(Short answer: no, they aren’t.)
So, the thing about Amsterdam’s Paradiso is, there are balconies. And the thing about being in a balcony above Kraftwerk is, their once-secret live rig for their 3D show is now fully exposed.
The next question: what’s happening?
I have been squinting at this live video for some time, and I’m not sure. Some things are obvious: definitely MK I Maschine drum machine controllers from Native Instruments, definitely a MIDI keyboard for the odd solo, fairly certain I also spot a Novation ReMOTE ZeRO SL controller (encoders and faders and red lights) and the display for Steinberg’s Cubase which appears to hold backing tracks.
Someone is reading … well, something. It appears to be an iPad UI, maybe, pre-iOS 7. It involves text. Is it an email?
What’s happening musically and extra-musically here? I could say more, but I think it’s time to crowd-source CDM Nation’s incredible eagle eyes and superior technical knowledge. Let us know what you think (I’m also getting some feedback via social media), and perhaps we can arrive at a final conclusion.
See the images below. To me, the most interesting thing is that there’s an iOS-style app launch screen inside the display that previously had the text. That suggests maybe there’s some solution for seeing the iPad screen larger – possibly an AirPlay display or something like that. Or, that’s an iOS Simulator, and Kraftwerk are showing up all of us not by checking email during a live set, but by doing app development during a live set.
I hate to burst anyone’s Kraftwerk-hating bubble here, but I personally think it’s a set list or lyrics. Wait – scratch that. It might be more embarrassing to learn Kraftwerk can’t remember their own lyrics than it would be that they’re checking email while they play. (Seriously, guys, the words are “Tour de France, Tour de France.” You made it really easy on yourselves.)
Via FAZE in Germany, who complain about the ticket prices, etc. (Come on, what did you expect, a wailing drum solo? They’re Kraftwerk. I would assume I might pay 50€ to watch them check their email while standing up and dazzling me with a 3D show with a Volkswagen.)
“von sich selbst gelangweilt?” – they’re asking, essentially, “what, are you boring yourself?” … but it sounds somehow far crueler in German.
Willy Billiams shot the video on YouTube, you rule-breaker, you.
UK’s Electronic Sound provides English-language commentary.
Thank you, Настенька Иванова, for sending this my way.
Update: I’m poking some fun at Kraftwerk, of course – I mean, it’s a bit hard not to, with a band this legendary.
But closer examination reveals in fact a lot of what’s going on. Part of the value of this to me is that the band has been secretive about their live performance and tech. That’s their prerogative – but part of our job is to inquire into what’s really happening. And unlike a magic trick, I don’t think that technical knowledge of a performance has any impact on your enjoyment. (Music isn’t a trick.)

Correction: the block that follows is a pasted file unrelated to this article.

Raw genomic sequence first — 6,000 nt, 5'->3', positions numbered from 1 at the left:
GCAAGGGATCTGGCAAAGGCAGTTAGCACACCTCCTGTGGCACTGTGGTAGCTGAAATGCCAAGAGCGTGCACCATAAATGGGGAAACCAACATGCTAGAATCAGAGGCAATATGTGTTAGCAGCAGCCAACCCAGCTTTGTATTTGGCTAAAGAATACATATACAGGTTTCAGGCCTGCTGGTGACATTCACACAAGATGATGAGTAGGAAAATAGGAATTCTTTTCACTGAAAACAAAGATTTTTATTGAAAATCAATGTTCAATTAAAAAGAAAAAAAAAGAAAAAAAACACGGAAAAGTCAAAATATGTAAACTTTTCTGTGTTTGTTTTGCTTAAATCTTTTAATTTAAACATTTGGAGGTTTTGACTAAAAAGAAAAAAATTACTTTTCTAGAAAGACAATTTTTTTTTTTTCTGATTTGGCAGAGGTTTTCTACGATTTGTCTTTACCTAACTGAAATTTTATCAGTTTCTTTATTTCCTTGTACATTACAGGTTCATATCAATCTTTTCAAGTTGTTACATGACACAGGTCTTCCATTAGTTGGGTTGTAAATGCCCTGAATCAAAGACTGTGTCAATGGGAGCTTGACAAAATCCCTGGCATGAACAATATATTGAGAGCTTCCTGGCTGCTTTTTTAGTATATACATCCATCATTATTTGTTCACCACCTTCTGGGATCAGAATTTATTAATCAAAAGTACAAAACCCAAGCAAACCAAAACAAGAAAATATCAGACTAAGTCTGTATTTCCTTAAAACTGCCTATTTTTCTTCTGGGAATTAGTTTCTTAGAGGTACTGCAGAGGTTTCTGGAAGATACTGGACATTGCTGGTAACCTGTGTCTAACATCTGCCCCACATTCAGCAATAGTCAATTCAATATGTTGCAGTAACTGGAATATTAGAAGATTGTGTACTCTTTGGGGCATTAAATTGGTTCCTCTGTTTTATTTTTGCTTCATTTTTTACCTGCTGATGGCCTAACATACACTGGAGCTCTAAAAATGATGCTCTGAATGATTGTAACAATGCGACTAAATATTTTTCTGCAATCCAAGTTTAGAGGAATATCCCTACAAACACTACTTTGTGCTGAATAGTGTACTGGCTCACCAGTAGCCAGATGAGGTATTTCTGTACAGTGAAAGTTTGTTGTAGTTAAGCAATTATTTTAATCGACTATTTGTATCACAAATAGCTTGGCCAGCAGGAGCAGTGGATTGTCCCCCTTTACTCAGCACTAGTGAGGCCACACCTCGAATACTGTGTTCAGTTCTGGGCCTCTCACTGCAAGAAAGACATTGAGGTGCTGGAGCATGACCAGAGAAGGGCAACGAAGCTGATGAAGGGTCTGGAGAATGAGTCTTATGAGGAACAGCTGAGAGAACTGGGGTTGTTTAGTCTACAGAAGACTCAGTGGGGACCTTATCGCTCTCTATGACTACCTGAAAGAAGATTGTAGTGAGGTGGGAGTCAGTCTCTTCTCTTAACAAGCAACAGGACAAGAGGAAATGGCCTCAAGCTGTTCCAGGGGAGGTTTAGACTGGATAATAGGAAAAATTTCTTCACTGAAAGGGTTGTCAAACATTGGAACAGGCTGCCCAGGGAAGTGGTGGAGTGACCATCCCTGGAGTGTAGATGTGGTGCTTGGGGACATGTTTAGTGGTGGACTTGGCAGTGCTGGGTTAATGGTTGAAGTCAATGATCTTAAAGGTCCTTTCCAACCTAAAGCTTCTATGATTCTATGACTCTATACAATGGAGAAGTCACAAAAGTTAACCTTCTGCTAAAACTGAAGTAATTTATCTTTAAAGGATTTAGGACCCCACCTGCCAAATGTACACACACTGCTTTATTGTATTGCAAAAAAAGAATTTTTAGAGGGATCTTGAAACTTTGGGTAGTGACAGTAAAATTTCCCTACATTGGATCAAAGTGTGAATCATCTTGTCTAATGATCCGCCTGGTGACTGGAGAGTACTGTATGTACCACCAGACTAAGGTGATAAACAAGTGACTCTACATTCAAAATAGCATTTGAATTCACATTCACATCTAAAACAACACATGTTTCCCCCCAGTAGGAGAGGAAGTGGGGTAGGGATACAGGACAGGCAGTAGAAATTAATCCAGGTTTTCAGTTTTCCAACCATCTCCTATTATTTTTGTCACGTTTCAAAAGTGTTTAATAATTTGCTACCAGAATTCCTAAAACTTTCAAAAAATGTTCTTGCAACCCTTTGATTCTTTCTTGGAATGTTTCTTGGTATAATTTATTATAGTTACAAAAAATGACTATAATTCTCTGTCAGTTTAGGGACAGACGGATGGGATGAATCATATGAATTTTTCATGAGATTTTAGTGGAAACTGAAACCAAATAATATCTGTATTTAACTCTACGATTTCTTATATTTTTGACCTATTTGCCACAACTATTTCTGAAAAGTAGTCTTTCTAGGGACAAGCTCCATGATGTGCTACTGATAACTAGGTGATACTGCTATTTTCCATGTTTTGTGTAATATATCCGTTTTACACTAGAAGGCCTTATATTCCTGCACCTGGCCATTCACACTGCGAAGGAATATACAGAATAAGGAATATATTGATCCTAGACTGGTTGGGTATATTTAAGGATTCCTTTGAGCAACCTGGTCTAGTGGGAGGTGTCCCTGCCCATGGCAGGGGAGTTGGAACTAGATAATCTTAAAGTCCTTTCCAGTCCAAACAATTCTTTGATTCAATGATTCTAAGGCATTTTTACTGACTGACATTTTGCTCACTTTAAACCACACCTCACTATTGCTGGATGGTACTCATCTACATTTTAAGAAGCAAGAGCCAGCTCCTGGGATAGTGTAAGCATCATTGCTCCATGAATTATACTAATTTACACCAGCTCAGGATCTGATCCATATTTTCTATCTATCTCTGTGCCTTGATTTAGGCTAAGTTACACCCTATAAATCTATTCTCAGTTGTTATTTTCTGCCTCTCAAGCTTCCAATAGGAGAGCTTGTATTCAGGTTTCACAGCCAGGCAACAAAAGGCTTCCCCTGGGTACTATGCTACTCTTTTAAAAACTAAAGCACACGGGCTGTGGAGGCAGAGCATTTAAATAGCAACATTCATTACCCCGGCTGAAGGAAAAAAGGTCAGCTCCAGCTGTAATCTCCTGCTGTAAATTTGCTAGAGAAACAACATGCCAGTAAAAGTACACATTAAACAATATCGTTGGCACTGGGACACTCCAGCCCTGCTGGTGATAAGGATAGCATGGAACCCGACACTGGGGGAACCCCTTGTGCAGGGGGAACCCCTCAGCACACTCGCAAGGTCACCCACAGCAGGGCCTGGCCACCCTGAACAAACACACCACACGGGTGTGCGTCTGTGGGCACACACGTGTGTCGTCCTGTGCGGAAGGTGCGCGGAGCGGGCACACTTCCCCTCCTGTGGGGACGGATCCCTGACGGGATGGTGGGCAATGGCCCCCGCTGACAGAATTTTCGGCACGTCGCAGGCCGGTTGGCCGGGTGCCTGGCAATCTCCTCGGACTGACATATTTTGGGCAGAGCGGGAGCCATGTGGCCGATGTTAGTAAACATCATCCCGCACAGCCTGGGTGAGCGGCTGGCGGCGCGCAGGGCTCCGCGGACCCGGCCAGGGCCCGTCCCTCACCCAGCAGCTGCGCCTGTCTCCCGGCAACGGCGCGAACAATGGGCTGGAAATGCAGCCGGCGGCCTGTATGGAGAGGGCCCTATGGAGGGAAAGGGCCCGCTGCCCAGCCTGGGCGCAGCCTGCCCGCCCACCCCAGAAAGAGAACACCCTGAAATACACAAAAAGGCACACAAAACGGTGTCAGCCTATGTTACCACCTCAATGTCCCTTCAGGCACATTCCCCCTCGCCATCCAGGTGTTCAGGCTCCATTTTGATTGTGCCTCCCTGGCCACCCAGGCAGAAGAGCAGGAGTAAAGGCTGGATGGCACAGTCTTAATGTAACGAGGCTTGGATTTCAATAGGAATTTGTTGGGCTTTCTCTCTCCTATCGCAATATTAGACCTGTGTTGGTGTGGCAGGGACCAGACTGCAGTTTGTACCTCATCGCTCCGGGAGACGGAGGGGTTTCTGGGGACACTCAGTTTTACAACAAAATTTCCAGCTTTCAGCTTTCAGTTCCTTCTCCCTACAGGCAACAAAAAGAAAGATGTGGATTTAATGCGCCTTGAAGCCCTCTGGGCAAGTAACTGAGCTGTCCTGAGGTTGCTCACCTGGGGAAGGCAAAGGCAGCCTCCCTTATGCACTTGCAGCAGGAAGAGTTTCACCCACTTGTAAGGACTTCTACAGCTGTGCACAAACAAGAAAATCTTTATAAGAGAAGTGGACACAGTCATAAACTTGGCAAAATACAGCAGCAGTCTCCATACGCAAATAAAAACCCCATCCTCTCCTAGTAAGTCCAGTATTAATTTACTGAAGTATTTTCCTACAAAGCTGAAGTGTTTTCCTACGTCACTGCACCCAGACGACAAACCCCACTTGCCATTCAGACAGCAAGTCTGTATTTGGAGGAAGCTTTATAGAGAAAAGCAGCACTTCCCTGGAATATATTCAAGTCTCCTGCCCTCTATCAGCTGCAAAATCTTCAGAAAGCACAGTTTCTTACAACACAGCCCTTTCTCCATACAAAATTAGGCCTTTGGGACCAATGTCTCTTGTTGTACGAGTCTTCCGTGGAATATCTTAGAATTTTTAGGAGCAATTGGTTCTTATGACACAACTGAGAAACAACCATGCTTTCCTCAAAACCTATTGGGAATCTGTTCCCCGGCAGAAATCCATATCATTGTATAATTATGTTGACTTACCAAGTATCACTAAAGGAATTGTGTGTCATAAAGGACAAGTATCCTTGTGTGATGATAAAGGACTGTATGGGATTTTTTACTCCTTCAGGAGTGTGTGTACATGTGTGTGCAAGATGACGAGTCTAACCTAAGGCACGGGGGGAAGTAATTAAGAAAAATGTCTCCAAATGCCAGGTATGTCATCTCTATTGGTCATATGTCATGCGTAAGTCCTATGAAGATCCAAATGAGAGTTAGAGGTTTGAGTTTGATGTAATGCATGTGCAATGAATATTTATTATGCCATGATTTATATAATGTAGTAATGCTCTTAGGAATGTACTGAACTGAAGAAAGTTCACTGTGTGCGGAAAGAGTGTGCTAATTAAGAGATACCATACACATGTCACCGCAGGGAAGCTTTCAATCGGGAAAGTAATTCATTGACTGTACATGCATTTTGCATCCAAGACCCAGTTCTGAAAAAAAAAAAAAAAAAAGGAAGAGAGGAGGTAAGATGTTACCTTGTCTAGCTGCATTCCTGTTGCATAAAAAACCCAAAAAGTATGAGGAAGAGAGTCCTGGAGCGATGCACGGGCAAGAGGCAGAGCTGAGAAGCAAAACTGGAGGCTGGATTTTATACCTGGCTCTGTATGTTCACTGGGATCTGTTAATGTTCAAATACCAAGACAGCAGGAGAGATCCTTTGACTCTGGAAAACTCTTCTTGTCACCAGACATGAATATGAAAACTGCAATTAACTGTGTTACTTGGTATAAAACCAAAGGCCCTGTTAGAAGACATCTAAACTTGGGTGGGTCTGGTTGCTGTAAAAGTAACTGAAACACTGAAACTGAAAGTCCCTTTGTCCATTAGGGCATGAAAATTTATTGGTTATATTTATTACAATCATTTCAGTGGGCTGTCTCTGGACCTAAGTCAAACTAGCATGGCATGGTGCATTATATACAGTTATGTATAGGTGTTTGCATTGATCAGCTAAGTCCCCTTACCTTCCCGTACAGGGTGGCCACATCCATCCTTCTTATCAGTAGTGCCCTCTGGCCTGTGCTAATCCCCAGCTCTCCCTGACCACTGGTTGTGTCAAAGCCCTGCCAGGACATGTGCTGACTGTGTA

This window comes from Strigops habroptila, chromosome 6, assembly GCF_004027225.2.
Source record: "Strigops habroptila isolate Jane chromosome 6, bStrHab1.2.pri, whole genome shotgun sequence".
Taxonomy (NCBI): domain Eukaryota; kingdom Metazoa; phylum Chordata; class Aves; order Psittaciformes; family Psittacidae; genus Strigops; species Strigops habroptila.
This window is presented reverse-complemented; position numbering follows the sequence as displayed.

Sequencer.de ran a story on this back when it surfaced at the end of January – while CDM was too busy digging out from the NAMM show (and CTM Festival and the events we were running there).
Numark Orbit controller
Novation Remote SL Mk2 Zero (I could see it was a ZeRO, but not the mk2 – this is clearer)
Doepfer ribbon controller
Lemur on iPad
I am really fairly certain that software is Cubase. TouchOSC is in there, too, though the Sequencer.de article doesn’t mention it.
See the story:
KRAFTWERK – 2015 CONTROLLER CHECK
Also, I think it’s interesting that lay people immediately fixated on the “email checking” when you have four pedestals crammed with controllers. This is actually a complex rig with a lot of live elements, which you might actually not know watching the show – because of the aloof stage presence of the band.
Others have confirmed that each member divides responsibilities, and in this case, you’re looking at Falk who runs visuals. It’s not clear why he’s typing text into a text window on an iPad; it may be some communication window as some have speculated. Or maybe he’s working on his novel. It’s probably the least important detail in this video, though – mostly what you see in his machine is the preview of the video system.
Overall, I’m impressed with their rig. In a sense, it’s a shame they haven’t talked about it – not that they need to brag about gear, but there’s a misunderstanding that Kraftwerk are playing live. And conversely, a lot of “live” acts are often doing nothing.